The childhood obesity has become a serious issue in the past decade. Due to an unhealthy lifestyle, a lack of physical activity, and harmful dieting more children have become overweight and even obese. Nearly 19% of children aged 2-19 struggle with obesity (Coimbra et al., 2017). The Body Mass Index (or BMI) has increased significantly among school-aged children; however, these are consequences of ineffective strategies to keep children healthy and maintain their BMI within normal rates. The educational establishments have to adopt new techniques such as short physical exercises and a more active academic life.
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The Spirit of Inquiry Ignited
There is a stigma that obese children are not sick. However, the typical symptoms of obesity among children are stretch marks all over the stomach, thighs, or back. Obese children experience difficulties while exercising whether complications relate to respiratory issues, high blood pressure, and problems with the heartbeat. All of these factors are apparent symptoms which do not require complex medical tests. Some people believe that childhood obesity is related to body growth. In some cases it might be true; however, it is a wrong stereotype. Lack of physical activity and unhealthy nutrition are two major factors which lead to overweight among children.
Usually, in order to determine whether an individual is obese BMI is used. It is a simple relation between height and body weight. The index helps to determine an ideal weight of the child in accordance with one’s physical development. It is obvious that two children with different height might have different weight. However, BMI has a standard system of percentages. If the relation of the weight and height results in 95% or more, the child is considered obese. Even though the method is simple, it proves to be effective and precise. Overall, the obesity can be detected among children, and it can be treated.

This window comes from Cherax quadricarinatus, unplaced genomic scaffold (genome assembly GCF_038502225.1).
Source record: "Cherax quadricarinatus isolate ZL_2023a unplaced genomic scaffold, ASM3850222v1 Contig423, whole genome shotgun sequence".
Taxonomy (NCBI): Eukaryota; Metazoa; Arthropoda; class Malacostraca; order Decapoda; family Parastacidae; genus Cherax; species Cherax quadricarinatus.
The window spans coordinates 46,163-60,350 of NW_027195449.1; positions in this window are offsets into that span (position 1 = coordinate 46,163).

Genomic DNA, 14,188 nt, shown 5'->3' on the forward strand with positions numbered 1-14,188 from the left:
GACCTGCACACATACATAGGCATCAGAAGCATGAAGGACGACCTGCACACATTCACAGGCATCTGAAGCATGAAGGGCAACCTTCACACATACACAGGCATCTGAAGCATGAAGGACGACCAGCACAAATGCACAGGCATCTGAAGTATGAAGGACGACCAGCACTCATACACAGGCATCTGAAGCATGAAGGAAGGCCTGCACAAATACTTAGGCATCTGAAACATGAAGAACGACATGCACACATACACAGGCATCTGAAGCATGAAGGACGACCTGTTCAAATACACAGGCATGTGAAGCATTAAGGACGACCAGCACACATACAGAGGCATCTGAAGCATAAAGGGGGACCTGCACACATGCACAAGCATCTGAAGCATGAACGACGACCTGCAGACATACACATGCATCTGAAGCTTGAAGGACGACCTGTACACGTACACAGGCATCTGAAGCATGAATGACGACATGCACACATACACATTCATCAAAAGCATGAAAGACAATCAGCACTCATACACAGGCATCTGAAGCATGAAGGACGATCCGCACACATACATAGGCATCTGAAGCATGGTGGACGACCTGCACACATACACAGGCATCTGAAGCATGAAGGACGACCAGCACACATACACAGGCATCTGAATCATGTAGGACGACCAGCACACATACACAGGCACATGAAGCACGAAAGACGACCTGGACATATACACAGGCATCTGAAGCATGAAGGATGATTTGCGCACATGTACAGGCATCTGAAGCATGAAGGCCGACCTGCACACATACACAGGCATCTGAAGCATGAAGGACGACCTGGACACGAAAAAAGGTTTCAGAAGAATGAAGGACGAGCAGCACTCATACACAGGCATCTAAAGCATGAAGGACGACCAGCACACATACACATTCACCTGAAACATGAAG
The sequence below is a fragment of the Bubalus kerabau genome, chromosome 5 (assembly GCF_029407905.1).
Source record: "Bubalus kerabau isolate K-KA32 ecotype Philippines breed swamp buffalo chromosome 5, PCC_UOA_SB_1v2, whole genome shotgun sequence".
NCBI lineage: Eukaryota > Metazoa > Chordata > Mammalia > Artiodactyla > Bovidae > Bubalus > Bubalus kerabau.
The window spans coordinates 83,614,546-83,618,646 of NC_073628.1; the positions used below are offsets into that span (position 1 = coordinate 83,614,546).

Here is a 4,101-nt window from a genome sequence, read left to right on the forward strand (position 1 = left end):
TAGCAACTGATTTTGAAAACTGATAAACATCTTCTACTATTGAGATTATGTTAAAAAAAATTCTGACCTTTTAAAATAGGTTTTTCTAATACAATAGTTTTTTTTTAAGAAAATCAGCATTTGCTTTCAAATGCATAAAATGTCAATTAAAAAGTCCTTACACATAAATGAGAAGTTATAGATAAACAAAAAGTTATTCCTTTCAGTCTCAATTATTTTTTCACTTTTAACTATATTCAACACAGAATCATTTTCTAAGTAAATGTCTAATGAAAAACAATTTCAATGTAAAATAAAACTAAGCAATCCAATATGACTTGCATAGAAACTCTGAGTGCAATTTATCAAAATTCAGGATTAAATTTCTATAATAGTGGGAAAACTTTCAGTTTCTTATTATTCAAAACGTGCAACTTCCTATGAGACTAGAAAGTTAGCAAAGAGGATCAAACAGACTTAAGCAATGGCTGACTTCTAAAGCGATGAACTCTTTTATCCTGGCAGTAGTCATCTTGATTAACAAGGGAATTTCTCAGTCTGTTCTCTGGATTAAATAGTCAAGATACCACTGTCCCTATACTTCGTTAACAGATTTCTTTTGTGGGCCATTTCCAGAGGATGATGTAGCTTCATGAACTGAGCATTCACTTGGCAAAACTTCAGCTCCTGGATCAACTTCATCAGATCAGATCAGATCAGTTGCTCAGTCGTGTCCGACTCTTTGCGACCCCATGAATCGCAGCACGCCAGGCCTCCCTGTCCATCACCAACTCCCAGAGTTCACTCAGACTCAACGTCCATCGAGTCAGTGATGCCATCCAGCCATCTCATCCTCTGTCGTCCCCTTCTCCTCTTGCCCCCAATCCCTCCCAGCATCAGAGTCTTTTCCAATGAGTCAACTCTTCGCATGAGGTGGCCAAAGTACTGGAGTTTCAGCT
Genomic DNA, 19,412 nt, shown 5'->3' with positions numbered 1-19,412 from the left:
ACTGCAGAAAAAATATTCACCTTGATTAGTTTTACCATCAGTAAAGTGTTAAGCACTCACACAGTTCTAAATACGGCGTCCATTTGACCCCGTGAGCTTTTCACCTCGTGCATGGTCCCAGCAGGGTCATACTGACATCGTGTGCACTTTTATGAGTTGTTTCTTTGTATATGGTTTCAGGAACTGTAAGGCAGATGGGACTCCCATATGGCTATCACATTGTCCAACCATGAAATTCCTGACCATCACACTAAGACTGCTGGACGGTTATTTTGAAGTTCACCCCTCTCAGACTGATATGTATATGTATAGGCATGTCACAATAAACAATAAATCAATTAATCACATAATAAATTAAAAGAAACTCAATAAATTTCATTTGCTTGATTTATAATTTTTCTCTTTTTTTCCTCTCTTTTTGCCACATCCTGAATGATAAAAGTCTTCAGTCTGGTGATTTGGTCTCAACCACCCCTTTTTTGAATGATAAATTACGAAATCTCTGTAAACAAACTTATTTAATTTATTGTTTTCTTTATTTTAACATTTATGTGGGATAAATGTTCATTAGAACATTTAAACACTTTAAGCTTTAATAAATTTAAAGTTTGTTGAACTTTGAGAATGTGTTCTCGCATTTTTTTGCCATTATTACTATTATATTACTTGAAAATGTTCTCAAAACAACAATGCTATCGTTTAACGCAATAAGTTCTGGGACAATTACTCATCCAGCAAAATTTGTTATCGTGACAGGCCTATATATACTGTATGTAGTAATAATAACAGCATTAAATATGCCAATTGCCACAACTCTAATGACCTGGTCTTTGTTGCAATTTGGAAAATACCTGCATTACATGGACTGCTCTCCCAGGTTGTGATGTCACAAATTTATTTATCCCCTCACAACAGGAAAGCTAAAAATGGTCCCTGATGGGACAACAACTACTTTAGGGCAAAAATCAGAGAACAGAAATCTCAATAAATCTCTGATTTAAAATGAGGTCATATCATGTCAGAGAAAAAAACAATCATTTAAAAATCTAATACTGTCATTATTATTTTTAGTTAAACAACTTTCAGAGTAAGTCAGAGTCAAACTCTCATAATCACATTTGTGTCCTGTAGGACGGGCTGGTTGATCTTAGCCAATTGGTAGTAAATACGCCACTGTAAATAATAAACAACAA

The PICOT Question Formulated
PICOT: Children (P) participate in 30 minutes of physical activity every day (I), and how it compares to a day without it (C), according to the body mass index (O), which is measured after the end of an academic year which is typically 8 months (T).
Search Strategy Conducted
To understand a problem of obesity and collect essential data for the analysis of the topic, several online journals are used. These journals provide a vision of specialists from different areas including pediatrics, therapists, and other scientists who propose an optimal program in schools to create a balance between academic life and active lifestyle. All of the authors of the articles agree that childhood obesity is a severe issue and BMI is a useful tool in determining the state of an individual. Hence, by implementing new policies aimed at an increase in physical activity, it is possible to decrease BMI significantly to the appropriate result of 85% or below.
Critical Appraisal of the Evidence Performed
The articles focus on correlation between daily activities and weight loss among children and how effective exercises are for prevention of overweight. For children, school is the second environment where they spend the majority of their time. Hence, it is vital to create healthy conditions for physical development. A study by Coimbra suggests that physical exercises help to improve metabolism and increase the presence of hepcidin in the blood which positively influences loss of BMI (Coimbra et al., 2017). Researchers like Tarro concentrate more on programs in primary school, which implies that the problem has reached a serious scale of the pandemic since children have to care for their body since the first years in education.
Apart from that, Pbert and colleagues conduct research on children and adults, where participants have to lose weight in school (Pbert et al., 2016). It is an excellent example of how simple activity and exercises can result in a tendency of weight loss. It also allows being more attractive to more students, as there are many participants who work together on their bodies (Tarro et al., 2014). At the same time, there is also an article about the prevention program which does not work in school (Larsen et al., 2016). It does not provide any substantial changes and is ineffective; hence, these measures should not be considered in the research as plausible options for BMI reduction among children (“A school-based obesity prevention programme was ineffective”, 2018).